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EPA Rules on Coal Ash

 View of the TVA Kingston Fossil Plant fly ash spill, appx. 1 mile from the retention pond. This view is from just off Swan Pond Road. The pile of ash in the photo is 20-25 feet high, and stretches for two miles or so along this inlet (the inlet empties i
By Brian Stansberry (Own work) [CC BY 3.0 (http://creativecommons.org/licenses/by/3.0)]
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Wikimedia Commons

The Obama administration has set the first national standards for waste generated from coal burned for electricity. The regulation treats it more like household garbage rather than a hazardous material.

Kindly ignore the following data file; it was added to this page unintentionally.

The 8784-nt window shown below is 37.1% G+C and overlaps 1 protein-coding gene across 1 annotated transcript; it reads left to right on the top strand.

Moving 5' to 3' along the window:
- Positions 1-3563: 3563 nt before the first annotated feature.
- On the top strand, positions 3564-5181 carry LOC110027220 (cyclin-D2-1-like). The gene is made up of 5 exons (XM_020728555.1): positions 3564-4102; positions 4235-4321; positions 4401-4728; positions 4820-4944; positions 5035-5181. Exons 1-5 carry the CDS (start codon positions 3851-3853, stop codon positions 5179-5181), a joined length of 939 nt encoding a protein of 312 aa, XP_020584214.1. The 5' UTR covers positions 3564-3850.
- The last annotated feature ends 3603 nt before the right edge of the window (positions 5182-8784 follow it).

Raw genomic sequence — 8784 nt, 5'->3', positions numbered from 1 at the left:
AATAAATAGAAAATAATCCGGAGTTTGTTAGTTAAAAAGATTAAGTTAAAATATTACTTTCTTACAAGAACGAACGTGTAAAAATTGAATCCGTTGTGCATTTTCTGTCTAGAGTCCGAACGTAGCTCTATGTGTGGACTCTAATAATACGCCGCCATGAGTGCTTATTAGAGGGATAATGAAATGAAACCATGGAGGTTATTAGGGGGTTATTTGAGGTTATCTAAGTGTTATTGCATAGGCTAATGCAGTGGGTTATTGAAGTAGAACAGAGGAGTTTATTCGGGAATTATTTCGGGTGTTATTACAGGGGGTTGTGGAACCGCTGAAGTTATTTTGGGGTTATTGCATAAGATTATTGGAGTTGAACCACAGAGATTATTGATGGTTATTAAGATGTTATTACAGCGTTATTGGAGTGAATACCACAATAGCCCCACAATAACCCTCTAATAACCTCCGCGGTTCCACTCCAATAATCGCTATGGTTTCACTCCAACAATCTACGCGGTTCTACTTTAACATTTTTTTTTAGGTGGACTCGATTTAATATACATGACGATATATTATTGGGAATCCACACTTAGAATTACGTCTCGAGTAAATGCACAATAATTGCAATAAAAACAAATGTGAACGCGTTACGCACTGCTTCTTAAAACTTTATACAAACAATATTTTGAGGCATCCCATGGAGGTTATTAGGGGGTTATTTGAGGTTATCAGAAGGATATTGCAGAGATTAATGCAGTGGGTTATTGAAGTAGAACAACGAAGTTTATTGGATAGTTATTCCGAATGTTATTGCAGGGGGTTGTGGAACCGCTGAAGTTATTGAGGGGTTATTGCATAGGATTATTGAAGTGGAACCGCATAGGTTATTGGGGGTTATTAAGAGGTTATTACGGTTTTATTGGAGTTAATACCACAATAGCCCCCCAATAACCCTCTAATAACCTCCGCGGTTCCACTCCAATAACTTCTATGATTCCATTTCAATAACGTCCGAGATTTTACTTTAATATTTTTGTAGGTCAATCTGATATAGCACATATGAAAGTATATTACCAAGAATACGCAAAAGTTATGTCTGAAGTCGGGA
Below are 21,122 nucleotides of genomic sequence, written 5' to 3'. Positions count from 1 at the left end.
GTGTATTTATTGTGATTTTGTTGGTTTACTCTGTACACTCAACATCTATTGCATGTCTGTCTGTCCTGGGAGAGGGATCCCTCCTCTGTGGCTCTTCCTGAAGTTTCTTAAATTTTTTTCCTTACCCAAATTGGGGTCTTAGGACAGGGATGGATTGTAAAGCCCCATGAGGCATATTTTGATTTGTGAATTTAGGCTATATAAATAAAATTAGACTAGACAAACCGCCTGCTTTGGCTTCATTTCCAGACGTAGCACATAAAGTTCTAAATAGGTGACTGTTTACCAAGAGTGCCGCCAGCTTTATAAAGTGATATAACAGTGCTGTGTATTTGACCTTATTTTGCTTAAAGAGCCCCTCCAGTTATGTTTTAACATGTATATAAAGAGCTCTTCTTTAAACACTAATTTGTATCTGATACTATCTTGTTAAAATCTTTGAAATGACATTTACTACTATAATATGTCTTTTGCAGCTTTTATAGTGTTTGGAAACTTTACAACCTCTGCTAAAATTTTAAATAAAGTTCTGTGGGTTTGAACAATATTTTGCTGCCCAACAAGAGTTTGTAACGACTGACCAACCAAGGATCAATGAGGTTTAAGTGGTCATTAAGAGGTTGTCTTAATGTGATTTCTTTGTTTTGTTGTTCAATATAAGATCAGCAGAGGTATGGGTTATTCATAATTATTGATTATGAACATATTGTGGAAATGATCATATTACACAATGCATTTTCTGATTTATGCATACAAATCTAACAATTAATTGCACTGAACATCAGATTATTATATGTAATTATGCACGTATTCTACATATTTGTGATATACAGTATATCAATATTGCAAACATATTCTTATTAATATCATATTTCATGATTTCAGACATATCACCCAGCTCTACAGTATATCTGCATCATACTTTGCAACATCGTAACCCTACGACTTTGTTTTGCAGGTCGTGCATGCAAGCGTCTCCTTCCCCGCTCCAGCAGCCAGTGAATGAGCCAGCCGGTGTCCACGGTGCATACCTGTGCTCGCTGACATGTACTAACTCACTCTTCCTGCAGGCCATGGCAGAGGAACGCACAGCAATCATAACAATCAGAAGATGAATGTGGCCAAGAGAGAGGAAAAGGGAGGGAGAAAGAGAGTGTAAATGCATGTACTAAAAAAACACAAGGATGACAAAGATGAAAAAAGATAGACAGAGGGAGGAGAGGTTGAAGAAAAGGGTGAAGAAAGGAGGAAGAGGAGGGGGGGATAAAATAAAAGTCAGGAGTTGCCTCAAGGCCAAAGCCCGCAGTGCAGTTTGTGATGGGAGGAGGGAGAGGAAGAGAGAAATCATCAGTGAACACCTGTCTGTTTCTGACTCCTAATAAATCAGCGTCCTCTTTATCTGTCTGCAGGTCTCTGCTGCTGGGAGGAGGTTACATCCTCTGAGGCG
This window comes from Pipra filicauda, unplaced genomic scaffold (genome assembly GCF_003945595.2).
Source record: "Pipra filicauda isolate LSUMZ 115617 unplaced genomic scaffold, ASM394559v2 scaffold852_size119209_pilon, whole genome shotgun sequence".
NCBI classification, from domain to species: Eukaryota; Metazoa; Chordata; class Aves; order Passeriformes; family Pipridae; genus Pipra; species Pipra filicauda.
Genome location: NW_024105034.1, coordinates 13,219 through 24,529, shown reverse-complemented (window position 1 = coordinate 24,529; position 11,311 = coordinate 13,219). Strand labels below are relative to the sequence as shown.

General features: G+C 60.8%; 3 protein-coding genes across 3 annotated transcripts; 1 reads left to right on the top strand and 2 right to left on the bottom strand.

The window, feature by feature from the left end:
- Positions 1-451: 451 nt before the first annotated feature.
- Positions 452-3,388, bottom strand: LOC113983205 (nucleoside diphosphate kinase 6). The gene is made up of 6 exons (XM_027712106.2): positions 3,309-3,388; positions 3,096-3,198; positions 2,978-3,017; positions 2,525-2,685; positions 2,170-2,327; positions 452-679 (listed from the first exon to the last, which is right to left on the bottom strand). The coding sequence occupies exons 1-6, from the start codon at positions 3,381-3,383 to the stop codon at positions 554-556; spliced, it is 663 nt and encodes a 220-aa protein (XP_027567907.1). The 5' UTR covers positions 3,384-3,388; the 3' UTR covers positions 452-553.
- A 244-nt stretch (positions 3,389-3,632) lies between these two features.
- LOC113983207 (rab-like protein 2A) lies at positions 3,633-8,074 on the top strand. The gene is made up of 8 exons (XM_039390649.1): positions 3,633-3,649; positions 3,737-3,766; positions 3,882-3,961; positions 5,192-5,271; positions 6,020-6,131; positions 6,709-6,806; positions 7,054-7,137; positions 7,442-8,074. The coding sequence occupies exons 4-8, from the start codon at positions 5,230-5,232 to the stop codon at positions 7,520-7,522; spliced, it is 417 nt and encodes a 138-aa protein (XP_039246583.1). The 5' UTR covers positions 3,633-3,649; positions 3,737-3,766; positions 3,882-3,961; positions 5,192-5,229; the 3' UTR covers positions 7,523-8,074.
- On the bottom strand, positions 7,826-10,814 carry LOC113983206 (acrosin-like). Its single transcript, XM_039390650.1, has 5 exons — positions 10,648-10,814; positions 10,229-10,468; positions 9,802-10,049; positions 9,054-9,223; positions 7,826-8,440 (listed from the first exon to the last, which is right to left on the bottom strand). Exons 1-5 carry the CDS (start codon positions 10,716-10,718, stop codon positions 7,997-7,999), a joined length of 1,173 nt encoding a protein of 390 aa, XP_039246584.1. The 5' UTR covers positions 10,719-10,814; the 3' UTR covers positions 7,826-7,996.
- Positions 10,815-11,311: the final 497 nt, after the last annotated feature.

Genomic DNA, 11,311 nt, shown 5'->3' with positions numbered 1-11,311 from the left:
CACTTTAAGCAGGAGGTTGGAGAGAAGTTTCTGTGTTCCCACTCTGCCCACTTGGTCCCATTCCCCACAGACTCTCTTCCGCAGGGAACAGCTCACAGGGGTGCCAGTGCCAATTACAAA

Environmentalists had pushed for the hazardous classification, citing the hundreds of cases nationwide where coal ash waste had tainted waters. The coal industry wanted the less stringent classification.

The rule ends a six-year effort that began after a massive spill at a power plant in Tennessee.

The EPA said that the regulation addresses the risks posed by coal ash sites and that the record did not support a hazardous classification.

The rule does not require all sites failing to meet the standards to close. Sites at shuttered power plants also are not covered.


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